Scotland falls behind rest of UK as jobless total rises

The number of people out of work in Scotland now stands at 135,000. Picture: John Devlin
The number of people out of work in Scotland now stands at 135,000. Picture: John Devlin
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Scotland’s jobless total has jumped again – in contrast to the UK figure falling to a ten-year low.

Economic growth is also falling behind the UK over the past year as the impact of the oil slump continues to bite and concerns escalate over hikes in business rates.

The figures have led to renewed calls for the SNP to ditch plans for a second referendum amid claims that the economic case for independence has collapsed, as the country’s trade deficit now tops £3 billion.

The number of people out of work north of the Border has increased for the third successive month, the official figures yesterday revealed, rising by 6,000 between October and November last year and now stands at 135,000. Across the UK, unemployment fell by 7,000 to just under 1.6 ­million.

There has been a rise in the number of people in work in Scotland, with 8,000 additional employees. This can be explained by an increase in the size of the labour market by ­factors such as students leaving ­university. ­Scottish Secretary David Mundell said: “There is cause for some cautious optimism about the state of Scotland’s labour market, with employment up and more women returning to the labour market. However, declining economic activity during the last 12 months, and the gap between the Scottish and UK labour markets, remains a concern.

“We have devolved a raft of new powers to the Scottish Parliament. It now needs to use those levers to strengthen the Scottish economy.”

The Scottish unemployment rate is 4.9 per cent, which is above the rate of 4.8 per cent for the whole of the UK. The number of people in employment in Scotland now stands at 2.61 million.

The Scottish Government’s minister for employability and training Jamie Hepburn said the figures show Scotland’s labour market remains “resilient”.

He added: “We are working to build an economy where everyone can share in the benefits of economic growth. It is therefore encouraging to note this rise in the number of people in work alongside some positive statistics on female and youth employment, where we continue to lead the UK. In terms of low youth unemployment rates, we are second only to Germany within the EU.”

Scotland’s GDP was up by 0.9 per cent in the third quarter last year, compared with 0.8 per cent in the rest of the UK, the latest National Accounts also revealed yesterday.

But Scottish growth remains 1.4 per cent below the level seen two years ago, compared with a rise of 6 per cent across the UK, as the impact of the oil price slump continues to take its toll.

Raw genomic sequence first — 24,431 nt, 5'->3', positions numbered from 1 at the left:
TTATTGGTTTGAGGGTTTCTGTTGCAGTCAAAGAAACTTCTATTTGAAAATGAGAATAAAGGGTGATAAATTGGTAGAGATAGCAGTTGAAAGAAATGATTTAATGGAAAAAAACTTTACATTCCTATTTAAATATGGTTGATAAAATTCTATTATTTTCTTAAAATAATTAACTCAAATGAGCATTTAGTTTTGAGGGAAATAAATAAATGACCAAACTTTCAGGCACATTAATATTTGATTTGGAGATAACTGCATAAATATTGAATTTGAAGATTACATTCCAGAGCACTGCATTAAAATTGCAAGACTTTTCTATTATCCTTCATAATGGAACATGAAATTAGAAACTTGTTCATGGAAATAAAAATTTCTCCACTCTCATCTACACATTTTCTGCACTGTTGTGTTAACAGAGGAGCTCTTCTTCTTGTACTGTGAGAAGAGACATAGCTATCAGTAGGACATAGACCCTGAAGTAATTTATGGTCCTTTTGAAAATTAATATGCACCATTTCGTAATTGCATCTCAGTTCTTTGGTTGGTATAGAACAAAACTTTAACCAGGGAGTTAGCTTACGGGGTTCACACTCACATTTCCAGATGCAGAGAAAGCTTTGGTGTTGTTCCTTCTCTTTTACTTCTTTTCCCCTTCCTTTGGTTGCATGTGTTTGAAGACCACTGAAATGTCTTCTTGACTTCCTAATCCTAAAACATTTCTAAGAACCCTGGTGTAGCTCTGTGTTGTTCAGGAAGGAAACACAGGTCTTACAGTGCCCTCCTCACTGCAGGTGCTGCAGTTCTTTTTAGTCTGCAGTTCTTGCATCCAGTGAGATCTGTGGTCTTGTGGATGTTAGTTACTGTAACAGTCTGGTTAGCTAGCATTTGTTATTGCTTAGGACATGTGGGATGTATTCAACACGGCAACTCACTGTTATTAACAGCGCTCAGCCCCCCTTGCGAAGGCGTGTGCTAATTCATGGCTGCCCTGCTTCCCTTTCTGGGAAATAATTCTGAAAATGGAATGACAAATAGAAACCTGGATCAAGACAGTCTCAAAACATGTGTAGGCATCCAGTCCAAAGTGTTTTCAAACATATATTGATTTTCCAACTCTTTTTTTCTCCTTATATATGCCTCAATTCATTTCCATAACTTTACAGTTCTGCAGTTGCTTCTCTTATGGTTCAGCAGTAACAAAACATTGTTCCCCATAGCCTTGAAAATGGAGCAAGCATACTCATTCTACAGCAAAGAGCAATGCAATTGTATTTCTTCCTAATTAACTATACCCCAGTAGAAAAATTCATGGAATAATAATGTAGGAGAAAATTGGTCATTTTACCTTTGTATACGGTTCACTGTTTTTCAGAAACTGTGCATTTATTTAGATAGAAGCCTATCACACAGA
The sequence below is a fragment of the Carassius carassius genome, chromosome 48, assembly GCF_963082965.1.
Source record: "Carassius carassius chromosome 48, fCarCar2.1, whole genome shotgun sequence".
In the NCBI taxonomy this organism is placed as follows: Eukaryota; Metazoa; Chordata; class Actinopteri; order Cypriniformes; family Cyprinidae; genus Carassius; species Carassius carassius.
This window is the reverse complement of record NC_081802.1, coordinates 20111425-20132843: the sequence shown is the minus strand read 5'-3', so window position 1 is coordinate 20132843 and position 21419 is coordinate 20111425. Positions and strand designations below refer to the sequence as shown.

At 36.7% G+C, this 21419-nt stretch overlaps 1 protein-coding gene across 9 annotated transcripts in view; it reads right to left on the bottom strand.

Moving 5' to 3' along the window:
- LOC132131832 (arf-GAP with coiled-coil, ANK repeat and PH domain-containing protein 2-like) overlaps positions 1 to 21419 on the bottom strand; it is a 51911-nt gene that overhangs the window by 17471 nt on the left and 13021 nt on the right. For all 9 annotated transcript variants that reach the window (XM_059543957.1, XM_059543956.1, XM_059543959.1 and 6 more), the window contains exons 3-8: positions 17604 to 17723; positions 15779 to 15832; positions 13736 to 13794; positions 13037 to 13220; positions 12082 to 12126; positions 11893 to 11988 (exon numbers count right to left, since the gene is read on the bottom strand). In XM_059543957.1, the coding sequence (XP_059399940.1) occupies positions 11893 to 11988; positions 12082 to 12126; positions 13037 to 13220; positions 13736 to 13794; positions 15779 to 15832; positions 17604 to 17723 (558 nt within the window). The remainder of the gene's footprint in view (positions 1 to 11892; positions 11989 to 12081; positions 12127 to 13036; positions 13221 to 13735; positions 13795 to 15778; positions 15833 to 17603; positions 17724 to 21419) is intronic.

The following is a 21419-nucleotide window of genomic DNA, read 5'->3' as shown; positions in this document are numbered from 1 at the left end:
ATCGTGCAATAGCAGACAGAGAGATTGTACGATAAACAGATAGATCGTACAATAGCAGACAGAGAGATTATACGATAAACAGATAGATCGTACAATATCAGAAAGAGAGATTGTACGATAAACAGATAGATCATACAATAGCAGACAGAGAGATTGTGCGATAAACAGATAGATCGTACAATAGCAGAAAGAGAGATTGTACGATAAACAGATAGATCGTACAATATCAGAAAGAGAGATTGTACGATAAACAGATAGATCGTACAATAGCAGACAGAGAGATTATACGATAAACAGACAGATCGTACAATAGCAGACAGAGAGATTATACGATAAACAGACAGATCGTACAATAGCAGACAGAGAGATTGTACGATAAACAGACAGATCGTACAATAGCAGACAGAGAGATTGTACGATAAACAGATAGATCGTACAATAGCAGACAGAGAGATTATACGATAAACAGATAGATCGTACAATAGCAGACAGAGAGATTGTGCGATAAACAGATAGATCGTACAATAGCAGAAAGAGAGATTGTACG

The UK economy also enjoyed growth of 4 per cent over the year to September 2016 – compared with just 0.2 per cent in Scotland.

Professor John McLaren, of Scottish Trends, said: “While the third-quarter figure for Scottish GDP (in cash terms and including North Sea activity) is positive, the longer run position remains poor, with the level of GDP still below what was seen two years ago.

“Furthermore the Scottish trade balance for 2016, while improving a little in Q3, is still likely to worsen by over £3 billion from 2015.”

The country’s trade deficit has increased by an estimated £111 million over a year to just over £3bn.

Scottish Labour’s Westminster spokesman Ian Murray said: “These figures show that there is no economic case for a divisive second independence referendum.

“Scotland’s economy continues to under-perform relative to the UK and there are significant challenges ahead. North Sea revenues have collapsed and Scotland’s trade deficit is approaching record levels.

“While UK gross domestic product has increased in recent years, Scotland’s GDP remains below the level seen two years ago, in large part due to the downturn in the North Sea oil and gas industry. The Scottish Government should stop being distracted and concentrate on improving Scotland’s economic performance.”

The flatlining economic picture in Scotland comes as many firms, particularly in the hospitality industry, face hikes of up to 250 per cent in their business rates valuations.

Colin Borland of the Federation of Small Businesses in Scotland yesterday called for SNP ministers to take action on the issue.

He said: “This year’s rates revaluation is proving controversial both north and south of the Border.

“Smaller firms in Scotland benefit from the most helpful reliefs anywhere in the UK – but this property-based tax requires urgent modernisation.”